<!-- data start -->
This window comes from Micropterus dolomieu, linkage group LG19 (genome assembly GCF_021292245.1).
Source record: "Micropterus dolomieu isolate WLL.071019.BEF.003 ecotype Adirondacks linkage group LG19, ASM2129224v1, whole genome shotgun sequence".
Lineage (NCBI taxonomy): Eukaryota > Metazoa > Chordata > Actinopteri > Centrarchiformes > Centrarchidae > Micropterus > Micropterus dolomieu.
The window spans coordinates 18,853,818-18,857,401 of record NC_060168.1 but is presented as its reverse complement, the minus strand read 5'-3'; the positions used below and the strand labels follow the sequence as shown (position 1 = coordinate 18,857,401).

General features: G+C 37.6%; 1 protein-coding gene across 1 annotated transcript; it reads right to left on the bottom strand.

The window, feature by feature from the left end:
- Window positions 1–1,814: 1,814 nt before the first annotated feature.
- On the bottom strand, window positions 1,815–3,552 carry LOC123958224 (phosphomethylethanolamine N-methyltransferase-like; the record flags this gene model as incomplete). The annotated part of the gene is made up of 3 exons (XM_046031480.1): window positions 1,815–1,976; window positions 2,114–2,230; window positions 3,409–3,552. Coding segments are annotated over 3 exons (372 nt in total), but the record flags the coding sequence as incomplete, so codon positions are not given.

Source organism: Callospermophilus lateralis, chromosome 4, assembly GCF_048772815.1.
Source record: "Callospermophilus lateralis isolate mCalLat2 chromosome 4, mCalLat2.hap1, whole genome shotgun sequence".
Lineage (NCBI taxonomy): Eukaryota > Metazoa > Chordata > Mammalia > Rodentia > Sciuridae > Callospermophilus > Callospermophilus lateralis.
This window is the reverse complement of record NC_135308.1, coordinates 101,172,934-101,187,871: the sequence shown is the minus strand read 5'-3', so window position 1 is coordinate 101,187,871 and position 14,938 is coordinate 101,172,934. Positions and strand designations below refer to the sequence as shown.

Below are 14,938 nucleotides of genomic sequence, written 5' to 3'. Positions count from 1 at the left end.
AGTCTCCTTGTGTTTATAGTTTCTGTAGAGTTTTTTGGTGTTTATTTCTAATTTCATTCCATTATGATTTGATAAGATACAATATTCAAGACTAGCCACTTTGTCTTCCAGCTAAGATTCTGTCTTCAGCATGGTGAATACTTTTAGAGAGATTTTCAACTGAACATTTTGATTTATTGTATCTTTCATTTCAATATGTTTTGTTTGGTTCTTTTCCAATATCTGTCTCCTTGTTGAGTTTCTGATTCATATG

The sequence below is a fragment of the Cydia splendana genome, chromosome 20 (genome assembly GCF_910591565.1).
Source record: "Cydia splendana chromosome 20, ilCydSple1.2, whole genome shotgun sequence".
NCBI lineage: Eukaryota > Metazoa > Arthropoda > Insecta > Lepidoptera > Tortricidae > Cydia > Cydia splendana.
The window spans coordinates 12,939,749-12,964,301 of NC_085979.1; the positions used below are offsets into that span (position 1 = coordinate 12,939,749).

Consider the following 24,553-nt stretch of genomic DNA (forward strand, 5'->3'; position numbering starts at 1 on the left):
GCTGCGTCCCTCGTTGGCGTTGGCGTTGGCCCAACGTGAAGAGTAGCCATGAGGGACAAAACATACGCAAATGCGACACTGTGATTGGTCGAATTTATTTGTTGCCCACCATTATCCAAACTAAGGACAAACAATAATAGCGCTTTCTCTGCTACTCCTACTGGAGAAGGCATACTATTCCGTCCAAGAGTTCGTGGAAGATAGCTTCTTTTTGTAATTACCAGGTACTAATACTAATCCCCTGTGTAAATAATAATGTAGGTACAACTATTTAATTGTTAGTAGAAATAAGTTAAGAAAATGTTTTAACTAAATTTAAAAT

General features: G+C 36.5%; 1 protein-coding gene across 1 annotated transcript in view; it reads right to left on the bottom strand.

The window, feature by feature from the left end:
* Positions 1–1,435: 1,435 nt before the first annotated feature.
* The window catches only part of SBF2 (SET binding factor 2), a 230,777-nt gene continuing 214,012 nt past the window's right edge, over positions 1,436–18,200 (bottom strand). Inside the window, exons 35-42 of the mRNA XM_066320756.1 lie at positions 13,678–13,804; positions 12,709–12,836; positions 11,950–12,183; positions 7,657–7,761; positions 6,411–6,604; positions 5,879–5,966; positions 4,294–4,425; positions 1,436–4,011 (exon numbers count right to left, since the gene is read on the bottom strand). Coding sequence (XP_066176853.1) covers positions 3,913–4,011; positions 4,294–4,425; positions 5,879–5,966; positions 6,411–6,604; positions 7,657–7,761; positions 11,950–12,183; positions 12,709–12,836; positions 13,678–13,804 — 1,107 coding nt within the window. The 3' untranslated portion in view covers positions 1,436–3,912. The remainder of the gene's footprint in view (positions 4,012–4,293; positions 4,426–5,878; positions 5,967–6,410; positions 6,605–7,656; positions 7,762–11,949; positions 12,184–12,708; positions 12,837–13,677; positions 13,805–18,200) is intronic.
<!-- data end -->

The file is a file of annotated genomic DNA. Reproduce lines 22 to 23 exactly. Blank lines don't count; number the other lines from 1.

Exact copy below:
The window, feature by feature from the left end:
* Positions 1–1,435: 1,435 nt before the first annotated feature.